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Thursday, 1 January 2015
Binary Opposites

Paul and the Politics of Difference: A Contextual Study of the Jewish-Gentile Difference in Galatians and Romans,
Jae Won Lee, Pickwick Publications, 2014, page 33

Jae Won Lee talks about a "drive towards unity", that "denies and represses difference".

In exposing and challenging the logic of identity, the postmodern projection of deconstruction has uncovered the construct of binary oppositions that have been built into the Western philosophical tradition. These binary polarities are characterised by dichotomies such as mind/body, spirit/flesh, male/female, universal/particular, white/black (colour), same (identity)/difference, centre/margin, Christian/Jewish (heathen), and Occidental/Oriental.

Now she gets to the point:

The crux of the Western logic lies in that inasmuch as the first side of the dichotomy is privileged over the second side, the second is relegated to the category of inferiority. Furthermore, these binary polarities are structured in correlation with good/bad, inside (inclusion)/outside (exclusion), and self (us)/other (them).

That's quite a challenge. Is it true? Is it true of the church or the Messianic Jewish movement?

Posted By Jonathan, 11:38am Comment Comments: 2
 
 

Thursday, 1 January 2015
Comment -

This concept of binary categories exists absolutely. I have seen many teachings (D. Juster, etc.) regarding this important concept. Dr. Juster labels it "distinction for mutual blessing." Here we read of the desire to repress those distinctions due to the potential for cursing.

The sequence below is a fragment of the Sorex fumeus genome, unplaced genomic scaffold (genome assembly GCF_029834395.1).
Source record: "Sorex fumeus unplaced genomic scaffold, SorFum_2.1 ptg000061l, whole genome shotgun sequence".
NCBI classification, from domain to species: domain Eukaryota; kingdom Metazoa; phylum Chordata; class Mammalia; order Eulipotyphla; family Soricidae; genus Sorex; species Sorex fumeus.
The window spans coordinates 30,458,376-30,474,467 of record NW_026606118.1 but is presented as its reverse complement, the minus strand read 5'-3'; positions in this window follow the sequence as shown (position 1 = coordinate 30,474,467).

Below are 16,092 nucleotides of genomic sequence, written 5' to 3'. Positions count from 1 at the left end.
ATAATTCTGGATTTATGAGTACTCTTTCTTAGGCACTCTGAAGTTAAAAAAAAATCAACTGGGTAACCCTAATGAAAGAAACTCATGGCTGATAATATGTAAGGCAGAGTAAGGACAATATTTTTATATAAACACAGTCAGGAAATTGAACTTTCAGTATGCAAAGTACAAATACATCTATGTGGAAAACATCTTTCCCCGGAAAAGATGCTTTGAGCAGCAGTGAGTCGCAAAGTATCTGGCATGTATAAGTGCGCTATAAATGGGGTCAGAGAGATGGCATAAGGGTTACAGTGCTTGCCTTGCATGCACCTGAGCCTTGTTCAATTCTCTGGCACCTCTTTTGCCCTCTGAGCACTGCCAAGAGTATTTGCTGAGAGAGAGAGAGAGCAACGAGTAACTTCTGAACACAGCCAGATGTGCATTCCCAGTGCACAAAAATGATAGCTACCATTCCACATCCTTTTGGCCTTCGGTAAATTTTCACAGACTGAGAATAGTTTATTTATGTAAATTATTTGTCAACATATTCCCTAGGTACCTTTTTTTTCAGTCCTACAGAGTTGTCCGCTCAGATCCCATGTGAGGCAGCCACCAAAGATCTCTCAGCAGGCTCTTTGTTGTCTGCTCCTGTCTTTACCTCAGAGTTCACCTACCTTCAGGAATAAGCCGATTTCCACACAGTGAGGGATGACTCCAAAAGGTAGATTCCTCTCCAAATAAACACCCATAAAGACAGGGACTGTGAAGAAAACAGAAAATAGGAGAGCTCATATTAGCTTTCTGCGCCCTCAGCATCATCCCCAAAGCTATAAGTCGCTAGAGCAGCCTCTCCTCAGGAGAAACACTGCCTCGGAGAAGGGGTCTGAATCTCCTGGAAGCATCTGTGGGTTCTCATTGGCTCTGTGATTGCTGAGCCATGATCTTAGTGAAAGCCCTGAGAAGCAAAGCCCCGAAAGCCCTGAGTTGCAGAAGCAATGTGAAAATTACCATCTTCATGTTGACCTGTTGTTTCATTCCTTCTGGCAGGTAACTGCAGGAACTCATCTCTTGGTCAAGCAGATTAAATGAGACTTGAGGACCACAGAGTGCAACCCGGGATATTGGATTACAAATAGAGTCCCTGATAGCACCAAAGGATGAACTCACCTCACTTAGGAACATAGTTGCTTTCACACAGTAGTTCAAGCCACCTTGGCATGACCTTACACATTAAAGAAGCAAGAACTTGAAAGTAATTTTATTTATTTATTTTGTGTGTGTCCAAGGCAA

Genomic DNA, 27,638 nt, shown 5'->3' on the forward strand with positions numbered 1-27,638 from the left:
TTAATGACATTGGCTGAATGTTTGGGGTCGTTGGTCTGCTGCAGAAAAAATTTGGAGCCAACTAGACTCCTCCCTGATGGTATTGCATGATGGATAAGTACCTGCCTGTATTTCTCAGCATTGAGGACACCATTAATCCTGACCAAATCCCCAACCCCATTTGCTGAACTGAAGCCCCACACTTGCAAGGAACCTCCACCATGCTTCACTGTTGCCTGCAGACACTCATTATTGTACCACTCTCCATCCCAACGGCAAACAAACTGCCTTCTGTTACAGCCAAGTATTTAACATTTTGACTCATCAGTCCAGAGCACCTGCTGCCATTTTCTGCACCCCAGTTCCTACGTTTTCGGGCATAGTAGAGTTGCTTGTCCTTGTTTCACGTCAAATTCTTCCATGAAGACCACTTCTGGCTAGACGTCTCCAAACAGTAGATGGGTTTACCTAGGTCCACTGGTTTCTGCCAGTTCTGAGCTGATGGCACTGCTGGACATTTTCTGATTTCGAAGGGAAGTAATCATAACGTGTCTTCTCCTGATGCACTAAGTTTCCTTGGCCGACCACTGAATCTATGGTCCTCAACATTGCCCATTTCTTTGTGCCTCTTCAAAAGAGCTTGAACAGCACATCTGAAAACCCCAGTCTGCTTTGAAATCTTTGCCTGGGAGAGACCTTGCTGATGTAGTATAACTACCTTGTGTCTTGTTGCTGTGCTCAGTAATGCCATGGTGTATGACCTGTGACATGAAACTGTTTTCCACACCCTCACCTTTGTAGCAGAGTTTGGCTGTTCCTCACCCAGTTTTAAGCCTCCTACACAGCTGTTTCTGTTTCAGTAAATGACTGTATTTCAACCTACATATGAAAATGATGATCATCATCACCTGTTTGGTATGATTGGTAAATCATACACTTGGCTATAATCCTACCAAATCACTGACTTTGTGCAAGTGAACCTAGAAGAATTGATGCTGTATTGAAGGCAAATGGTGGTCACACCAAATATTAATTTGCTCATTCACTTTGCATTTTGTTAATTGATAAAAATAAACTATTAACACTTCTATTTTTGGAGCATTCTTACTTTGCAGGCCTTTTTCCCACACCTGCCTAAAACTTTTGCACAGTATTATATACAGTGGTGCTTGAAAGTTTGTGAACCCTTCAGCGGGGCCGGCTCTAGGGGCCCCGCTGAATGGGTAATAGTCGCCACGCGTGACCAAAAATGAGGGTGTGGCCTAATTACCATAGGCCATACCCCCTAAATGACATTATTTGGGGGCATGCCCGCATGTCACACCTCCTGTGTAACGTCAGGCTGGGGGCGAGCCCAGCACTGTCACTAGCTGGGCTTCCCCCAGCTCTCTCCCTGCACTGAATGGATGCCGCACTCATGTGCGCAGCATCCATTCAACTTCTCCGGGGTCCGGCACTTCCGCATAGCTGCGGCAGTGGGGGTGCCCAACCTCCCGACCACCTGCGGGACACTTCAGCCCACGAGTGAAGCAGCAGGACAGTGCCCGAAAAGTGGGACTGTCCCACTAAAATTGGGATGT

Without the distinctions, if we are really the same, then logically we reduce the likelihood of discrimination. If we oppress someone, then we are ultimately oppressing ourselves, since we are in unity. This appears to be very logical to the unredeemed mind.

But the redeemed mind observes a foundational distinction that cannot and should not be ignored, namely Martin Buber's I-Thou description of our otherness with G0d. Out of that distinction, while we might also observe the potential for cursing, flows the potential for mutual blessing.

The solution is not to "wish away" the distinction, but rather to make a determination that blessing comes from aligning with the Divine author's purpose in establishing such distinctions.

Messianic Judaism restores the Jew/Gentile distinction in the body of Messiah while representing Yeshua-faith within the body of the Circumcised, i.e., k'lal Yisrael.

Posted By Scott Moore 12:34pm

 
 

Thursday, 1 January 2015
Comment -

I wonder if the question might better be phrased "to what extent is it true?" It is manifestly true in part in each of the examples given. But is the extent of the truth in each case culture-defining? Arguably, yes!

Posted By Timothy Butlin 01:51pm